Author(s): Horton RE, Ball TB, Wachichi C, Jaoko W, Rutherford WJ,
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Abstract We conducted a comprehensive cross-sectional analysis of total and HIV-specific cervical antibody levels in HIV-1-resistant, uninfected, and infected women in order to examine the role of HIV-specific antibody responses in the female genital tract and examine the effect on antibody levels of various epidemiologic factors in this population. Cervical lavages were collected from 272 subjects of the Pumwani commercial sex worker cohort. Total and HIV-specific genital tract IgA and IgG levels were measured using an ELISA and correlated with behavioral and demographic factors. No significant difference was seen between cervical HIV-specific IgA levels in infected, uninfected, and resistant individuals, nor were any correlations between cervical HIV-specific IgA and neutralization capacity or viral shedding seen. We did, however, note increased HIV-specific IgA in HIV-negative women with four or more clients per day, and decreased HIV-specific IgA in both long-term nonprogressors and long-term survivors. These results show that there is not a strong cohort-wide correlation between HIV-specific cervical IgA levels and resistance to infection by HIV-1 as previously believed, but there is a correlation between exposure to HIV and HIV-specific cervical IgA. Our findings do not preclude the possibility that functional differences in the cervical IgA of HEPS women may play a role in resistance, but argue that HIV-specific responses may not be a universal protective factor. They also indicate that resistance to HIV is a complex condition related to more factors than exposure. Further studies of correlates of immune protection in these individuals would be beneficial to the field.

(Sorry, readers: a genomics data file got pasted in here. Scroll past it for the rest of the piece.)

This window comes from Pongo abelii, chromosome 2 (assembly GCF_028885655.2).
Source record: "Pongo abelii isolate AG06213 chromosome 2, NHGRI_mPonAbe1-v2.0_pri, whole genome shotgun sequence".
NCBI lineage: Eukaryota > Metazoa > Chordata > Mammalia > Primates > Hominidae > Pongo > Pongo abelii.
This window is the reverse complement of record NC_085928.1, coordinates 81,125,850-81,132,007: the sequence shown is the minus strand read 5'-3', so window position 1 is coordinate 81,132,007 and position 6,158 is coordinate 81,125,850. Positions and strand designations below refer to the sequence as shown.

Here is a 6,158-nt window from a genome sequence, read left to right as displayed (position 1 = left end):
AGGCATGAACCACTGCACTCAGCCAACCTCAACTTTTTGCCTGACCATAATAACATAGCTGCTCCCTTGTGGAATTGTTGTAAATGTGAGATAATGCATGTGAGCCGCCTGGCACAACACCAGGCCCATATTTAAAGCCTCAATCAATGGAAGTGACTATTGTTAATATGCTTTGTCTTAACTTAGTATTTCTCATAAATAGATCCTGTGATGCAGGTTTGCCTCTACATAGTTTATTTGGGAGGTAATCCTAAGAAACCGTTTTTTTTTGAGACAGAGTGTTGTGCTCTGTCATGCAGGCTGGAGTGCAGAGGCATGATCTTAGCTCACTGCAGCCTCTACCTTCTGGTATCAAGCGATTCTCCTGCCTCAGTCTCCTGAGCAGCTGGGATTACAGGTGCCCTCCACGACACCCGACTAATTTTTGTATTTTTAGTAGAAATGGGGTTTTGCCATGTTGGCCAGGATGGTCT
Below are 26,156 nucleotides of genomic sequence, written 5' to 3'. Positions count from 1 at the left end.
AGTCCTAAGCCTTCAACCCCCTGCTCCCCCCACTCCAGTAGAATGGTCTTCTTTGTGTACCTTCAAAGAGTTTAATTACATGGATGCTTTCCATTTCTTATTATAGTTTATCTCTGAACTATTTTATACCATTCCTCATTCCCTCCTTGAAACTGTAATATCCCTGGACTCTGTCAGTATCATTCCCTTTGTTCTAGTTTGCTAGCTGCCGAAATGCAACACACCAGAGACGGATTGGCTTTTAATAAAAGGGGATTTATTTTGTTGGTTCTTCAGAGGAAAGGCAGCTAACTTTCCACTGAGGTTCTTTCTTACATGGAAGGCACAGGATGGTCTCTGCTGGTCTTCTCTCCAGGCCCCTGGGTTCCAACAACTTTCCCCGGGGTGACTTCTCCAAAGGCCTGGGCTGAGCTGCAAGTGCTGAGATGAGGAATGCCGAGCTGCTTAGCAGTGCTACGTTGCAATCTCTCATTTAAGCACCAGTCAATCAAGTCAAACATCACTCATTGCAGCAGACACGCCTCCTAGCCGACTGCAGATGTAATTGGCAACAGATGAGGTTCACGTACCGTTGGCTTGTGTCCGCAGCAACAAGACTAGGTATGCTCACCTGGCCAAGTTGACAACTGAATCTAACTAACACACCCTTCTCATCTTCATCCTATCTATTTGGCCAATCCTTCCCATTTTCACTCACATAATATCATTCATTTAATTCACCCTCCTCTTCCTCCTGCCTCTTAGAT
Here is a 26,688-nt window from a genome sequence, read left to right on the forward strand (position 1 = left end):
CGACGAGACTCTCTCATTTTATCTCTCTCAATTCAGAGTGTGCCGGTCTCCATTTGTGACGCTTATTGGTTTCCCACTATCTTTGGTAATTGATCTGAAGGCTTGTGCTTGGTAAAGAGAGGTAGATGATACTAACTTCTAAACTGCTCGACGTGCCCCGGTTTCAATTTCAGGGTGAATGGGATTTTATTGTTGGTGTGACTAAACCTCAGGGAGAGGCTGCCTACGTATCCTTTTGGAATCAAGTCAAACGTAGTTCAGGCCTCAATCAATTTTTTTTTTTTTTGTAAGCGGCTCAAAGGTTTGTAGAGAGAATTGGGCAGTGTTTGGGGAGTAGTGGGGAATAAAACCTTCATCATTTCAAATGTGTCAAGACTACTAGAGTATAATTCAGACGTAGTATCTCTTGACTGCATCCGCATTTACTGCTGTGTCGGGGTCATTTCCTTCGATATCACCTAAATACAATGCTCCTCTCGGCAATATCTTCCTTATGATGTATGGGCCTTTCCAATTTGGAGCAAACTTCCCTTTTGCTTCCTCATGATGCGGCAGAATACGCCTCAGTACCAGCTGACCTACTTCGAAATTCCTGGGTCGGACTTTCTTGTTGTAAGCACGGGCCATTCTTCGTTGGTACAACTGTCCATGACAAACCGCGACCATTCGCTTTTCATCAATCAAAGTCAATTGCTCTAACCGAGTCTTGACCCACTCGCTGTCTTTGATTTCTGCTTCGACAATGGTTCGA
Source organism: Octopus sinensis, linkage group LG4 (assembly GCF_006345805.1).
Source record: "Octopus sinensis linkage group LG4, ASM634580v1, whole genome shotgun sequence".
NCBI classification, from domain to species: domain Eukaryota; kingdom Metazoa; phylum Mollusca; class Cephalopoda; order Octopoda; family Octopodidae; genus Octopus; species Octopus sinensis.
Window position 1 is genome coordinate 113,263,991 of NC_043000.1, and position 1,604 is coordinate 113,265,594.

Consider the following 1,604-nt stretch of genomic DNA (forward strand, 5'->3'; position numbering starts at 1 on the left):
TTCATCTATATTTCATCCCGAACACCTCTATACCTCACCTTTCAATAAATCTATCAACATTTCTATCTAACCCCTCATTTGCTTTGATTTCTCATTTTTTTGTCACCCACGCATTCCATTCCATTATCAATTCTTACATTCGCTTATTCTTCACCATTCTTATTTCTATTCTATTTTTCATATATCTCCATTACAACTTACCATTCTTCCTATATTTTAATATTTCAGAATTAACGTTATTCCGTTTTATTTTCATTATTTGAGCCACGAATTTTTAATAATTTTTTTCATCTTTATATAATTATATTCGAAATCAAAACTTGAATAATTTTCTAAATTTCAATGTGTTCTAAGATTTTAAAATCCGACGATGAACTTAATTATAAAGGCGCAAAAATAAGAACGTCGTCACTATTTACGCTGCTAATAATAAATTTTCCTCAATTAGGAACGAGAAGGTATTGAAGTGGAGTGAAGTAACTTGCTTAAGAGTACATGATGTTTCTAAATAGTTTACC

This article was published in AIDS Res Hum Retroviruses
and referenced in Journal of Clinical & Cellular Immunology